Out, for now, are arm-twisting sessions in the Oval Office or rides into a lawmaker’s district aboard Air Force One. Instead, administration aides are planning remote television hits from the White House, out-of-the-blue phone calls to skeptical Republicans and maybe a stop somewhere within driving distance, according to officials.
Hamstrung by the very pandemic he is working to contain, Biden and his advisers have sharply limited the ways in which he can promote the $1.9 trillion relief bill he has proposed in the opening days of his presidency. Flying around the country to sell the plan is off the table for now, aides said, as Biden works to promote responsible pandemic behavior. Even the idea of visiting the weekly Democratic and Republican Senate luncheons on Capitol Hill is a non-starter, aides said, though — like Biden — many members of Congress have been vaccinated.
It’s not necessarily how Biden would like to be ushering his debut legislative attempt through Congress, particularly since he built an entire career as a senator around attempts to foster bipartisanship through camaraderie on Capitol Hill. So, too, will his famous personal touch with middle-class Americans be sidelined as Air Force One remains in the hangar at Joint Base Andrews. He and his then-boss President Barack Obama used both while mustering support for the 2009 stimulus plan in the earliest days of that administration.
“The irony is that the virus is the core challenge he is trying to address,” David Axelrod, a senior adviser to the Obama administration during its economic stimulus push, said Friday. “It also limits his ability to travel and sell it.”
There is no greater measure of success for the first chapter of the Biden administration than the outcome of his “American Rescue Plan.” If passed with Republican support it could provide a boon to Biden’s visions of “unity,” the vague but aspirational motto of his administration.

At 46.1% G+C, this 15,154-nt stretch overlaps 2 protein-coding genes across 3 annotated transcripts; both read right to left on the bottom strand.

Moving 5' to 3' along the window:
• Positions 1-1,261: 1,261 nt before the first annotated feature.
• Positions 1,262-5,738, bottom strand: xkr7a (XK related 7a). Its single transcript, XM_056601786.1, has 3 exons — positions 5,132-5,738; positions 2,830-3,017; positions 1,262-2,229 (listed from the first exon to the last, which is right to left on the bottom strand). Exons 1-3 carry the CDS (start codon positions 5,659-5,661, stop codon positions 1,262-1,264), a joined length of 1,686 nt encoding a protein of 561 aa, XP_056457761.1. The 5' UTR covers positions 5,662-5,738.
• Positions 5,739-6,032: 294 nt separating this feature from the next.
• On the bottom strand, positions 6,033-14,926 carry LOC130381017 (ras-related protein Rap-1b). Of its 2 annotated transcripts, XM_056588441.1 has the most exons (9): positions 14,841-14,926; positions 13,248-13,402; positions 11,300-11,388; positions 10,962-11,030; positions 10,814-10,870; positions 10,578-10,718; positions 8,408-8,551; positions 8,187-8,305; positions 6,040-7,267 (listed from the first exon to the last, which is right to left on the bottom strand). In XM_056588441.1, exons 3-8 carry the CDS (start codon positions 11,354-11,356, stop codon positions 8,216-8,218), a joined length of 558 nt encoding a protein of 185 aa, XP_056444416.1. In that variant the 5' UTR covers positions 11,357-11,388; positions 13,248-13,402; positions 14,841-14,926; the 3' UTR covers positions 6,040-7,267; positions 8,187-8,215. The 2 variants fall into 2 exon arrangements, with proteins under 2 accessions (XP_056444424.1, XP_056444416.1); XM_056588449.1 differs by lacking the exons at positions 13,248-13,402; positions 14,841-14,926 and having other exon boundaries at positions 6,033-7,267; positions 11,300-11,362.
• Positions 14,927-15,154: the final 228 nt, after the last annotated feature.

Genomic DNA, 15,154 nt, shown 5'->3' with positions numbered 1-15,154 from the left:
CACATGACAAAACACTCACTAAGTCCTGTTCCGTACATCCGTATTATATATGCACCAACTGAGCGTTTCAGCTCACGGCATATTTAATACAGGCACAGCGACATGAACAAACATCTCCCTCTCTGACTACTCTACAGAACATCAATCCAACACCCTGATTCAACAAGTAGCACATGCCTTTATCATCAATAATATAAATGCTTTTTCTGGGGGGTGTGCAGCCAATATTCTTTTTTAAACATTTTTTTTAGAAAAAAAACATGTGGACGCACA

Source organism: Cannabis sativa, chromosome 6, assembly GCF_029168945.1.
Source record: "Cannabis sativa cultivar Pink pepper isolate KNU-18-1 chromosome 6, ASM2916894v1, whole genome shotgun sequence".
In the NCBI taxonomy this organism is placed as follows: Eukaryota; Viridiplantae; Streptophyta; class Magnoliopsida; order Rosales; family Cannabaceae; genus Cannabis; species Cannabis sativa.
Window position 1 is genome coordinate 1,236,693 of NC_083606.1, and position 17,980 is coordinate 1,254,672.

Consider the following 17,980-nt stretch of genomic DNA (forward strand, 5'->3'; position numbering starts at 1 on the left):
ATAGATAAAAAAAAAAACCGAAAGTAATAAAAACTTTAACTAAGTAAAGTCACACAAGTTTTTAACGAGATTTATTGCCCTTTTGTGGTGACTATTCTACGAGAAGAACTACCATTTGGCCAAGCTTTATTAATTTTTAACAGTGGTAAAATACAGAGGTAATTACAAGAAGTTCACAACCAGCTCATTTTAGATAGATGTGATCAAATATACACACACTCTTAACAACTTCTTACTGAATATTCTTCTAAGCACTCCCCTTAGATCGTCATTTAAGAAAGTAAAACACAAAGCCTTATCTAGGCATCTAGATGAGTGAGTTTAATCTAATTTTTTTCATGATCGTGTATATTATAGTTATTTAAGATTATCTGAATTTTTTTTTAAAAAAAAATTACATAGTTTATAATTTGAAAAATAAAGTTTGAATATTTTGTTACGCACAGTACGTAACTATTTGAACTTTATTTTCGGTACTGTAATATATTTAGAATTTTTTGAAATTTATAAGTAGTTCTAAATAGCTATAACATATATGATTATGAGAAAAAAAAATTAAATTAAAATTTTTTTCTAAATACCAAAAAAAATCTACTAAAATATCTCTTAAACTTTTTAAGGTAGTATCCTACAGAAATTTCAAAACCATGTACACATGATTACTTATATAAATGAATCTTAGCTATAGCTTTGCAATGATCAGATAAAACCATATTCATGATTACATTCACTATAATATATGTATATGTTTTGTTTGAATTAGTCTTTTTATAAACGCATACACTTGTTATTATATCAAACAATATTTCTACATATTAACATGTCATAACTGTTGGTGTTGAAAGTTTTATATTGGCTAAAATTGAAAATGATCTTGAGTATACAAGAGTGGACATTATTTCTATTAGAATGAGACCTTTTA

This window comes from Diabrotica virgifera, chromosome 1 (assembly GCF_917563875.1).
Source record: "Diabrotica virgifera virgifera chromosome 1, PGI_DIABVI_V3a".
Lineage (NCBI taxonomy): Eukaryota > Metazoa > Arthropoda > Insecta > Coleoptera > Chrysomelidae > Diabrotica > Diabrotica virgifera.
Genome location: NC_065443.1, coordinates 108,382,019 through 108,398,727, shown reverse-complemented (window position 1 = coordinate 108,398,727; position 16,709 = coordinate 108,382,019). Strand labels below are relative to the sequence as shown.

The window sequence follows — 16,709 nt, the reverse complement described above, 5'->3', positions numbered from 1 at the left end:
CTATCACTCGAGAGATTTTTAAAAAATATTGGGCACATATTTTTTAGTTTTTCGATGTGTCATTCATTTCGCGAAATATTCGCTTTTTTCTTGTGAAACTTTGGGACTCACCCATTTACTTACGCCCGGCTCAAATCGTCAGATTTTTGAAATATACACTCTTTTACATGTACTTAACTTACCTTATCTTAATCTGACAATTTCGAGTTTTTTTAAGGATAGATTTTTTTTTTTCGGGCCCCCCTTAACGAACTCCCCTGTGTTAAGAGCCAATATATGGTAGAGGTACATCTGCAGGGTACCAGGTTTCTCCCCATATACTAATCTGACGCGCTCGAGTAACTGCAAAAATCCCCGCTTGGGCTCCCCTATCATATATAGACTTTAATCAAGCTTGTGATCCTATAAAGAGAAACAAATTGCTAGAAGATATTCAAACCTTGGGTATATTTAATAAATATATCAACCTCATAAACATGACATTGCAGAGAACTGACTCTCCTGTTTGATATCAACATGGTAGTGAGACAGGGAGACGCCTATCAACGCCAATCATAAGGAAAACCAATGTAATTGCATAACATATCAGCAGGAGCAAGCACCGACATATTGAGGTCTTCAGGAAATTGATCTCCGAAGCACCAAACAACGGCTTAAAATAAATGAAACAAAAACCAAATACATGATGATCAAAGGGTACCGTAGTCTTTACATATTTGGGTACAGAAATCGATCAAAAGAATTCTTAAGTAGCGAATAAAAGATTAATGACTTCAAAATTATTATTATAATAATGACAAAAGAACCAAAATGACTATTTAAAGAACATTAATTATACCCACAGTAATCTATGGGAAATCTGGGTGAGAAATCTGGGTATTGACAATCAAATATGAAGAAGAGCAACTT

That’s left Biden’s aides scrambling for ways to use the bully pulpit in the time of a pandemic.
“It is vital for the President and the vice president and every member of our team to be speaking directly to the American people, and so we’re looking for creative ways to do that,” press secretary Jen Psaki said on Friday.
So far that has amounted to telephone calls from Biden to on-the-fence lawmakers, some remote interviews with the vice president in the home television markets of moderate Democrats and outreach to governors desperate for more financial assistance.
“He called me out of the blue,” Sen. Susan Collins, a moderate Republican from Maine, said on Thursday. “We had a very friendly, good conversation. We talked briefly about the Covid bill, but it was mainly just a friendly chat.”
Biden’s events during his first week in office have all looked remarkably similar: most have occurred in the State Dining Room, with a portrait of Abraham Lincoln and a fireplace mantle as the backdrop, while Biden reads a speech about that day’s executive actions. When he made a pitch for the relief package on Friday, he was joined by his own vice president and Treasury Secretary, not skeptical Republicans.
White House officials have begun surveying options for events at 1600 Pennsylvania Avenue that would allow Biden to highlight provisions in the bill, and have explored venues in the Washington area that would still get him out of the White House to market his plan, according to White House officials.
Remote camera set-ups have also been tested in various White House rooms, officials said, including the Library on the basement level, for Biden to make his pitch on television without having to leave the building.
Still, the White House is taking coronavirus precautions remarkably seriously, which could complicate selling Biden’s agenda. While Democratic officials on Capitol Hill say the discipline is a welcome change from the Trump administration, which all but ignored the virus, they do question whether it has hampered the Biden team.
“The coronavirus pandemic has paralyzed some of their outreach efforts,” one top Democrat said, speaking on condition of anonymity to avoid alienating the Biden administration.
No travel — for now